Owning Up: The Struggles of Being a Student Journalist

Meaghan Wilby, Staff Writer

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Being a student journalist is hard: You have to be able to juggle classes, homework, friends, food, sleep, in my case a varsity sport and then, somehow, on top of all that, manage to find sources, put in the work to dig a little deeper on your story, organize time to schedule interviews and then write your stories – often in addition to the rest of your class work.

But being a student journalist is not that hard.

Confused yet? Let me explain.

Being a student journalist is hard…but it’s not the hardest thing you will ever have to cope with in your life. Yesterday in class we read an article about the shooting in Canada and I would recommend that everyone reads this article – it is one of the strongest pieces of writing I have ever read: You can’t help but be affected as you live through the entire event in the article.

Student journalism is not that kind of hard: we are not in a life or death situation, and we do not have to try and report on them. But it’s not easy and this week I will admit that it got the better of me.

Time management has never, ever, been my strong suit. I used to live by the philosophy that my best work was done only when I started it after 11 the night before: not the most efficient life motto but somehow I always managed to get away with it. Sure it led to some sleepless nights, scrambled early mornings and constant moments where I hated myself for leaving a project so late, but I always made it through…and on the rare occasion that I didn’t, the only person implicated was myself.

Journalism isn’t like that.  You can’t leave it to the last minute. In order to write an effective story, you can’t wait the day before deadline to begin contacting your sources. If you do, and are lucky enough to schedule an interview that day, you have absolutely no time to chase down any possible leads that may come from that source. And more so, it’s bad practice and unprofessional to email someone urgently, expecting them to make time for you in their day. You need to be organized and proactive. I will raise my hand and admit that this is something I still struggle with.

It’s not like an English class where if I hand in my essay late the only consequence is a drop in my grade. Or if I hand in a sub-par piece of writing I only have to worry about the professor reading it and  getting a lower grade. With journalism, if you don’t hand something in on time you’re letting down the rest of the paper and putting your editors in a horrible position. If you miss your deadline then your article won’t get printed. And if your article doesn’t get printed then your editors need to find something else to fill that real estate. You can’t hand in an article a day late and ask for all the papers from that day to be recalled so you can have them reprinted with your article in it: it doesn’t work like that.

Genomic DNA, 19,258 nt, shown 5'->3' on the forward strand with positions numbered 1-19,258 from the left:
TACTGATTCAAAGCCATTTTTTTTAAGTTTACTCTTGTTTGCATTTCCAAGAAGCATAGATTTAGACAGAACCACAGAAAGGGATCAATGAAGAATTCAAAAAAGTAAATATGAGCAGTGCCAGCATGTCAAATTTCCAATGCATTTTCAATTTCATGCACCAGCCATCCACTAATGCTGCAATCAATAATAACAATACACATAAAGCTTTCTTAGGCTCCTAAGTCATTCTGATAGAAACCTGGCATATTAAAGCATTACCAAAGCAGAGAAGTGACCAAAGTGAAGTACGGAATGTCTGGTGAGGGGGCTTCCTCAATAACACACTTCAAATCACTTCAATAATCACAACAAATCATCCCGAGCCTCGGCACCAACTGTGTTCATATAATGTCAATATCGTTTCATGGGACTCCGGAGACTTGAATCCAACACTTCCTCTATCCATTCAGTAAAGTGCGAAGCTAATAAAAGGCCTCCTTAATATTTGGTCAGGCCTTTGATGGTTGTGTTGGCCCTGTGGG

…Hit your deadlines!

One of the four key aspects to being a successful journalist and this week I will admit that I missed my deadline. I am lucky that it was worked so that both articles I wrote this week made it to the website and into print. But this deserves no kudos on my behalf and instead I would like to thank the editors of The Campus for being so accommodating and working so hard to get all the articles out there and making sure they are the best articles they could be.

The usual schedule of a week should be as follows: Pitch a story Thursday, have a draft done for class on Tuesday at the latest and have the revised copy to your editor by that night at the latest, in order to allow for any final tweaks or edits. My final copies didn’t make it to the editors until Thursday afternoon/evening – the day the paper gets laid out and sent to print.

Being so late led to miscommunications, the wrong revisions of the articles being published and an immense fear that either:
a. my beautiful article I had worked  hard on would not be published, or
b. possibly the worse alternative that the original rough draft would be published and not my final, polished copy.

People talk abut cutting it fine, well I shredded this deadline and was just lucky that The Campus editors were obliging enough and willing to pick up the pieces.

I’m grateful this week – maybe the spirit of thanksgiving is creeping up on me, maybe its the effects of reading that article, but this week when I read my name in the byline I know I am lucky that it is there. As much as a grumble about how hard it is to be a student journalist, I know it’s not life or death hard.

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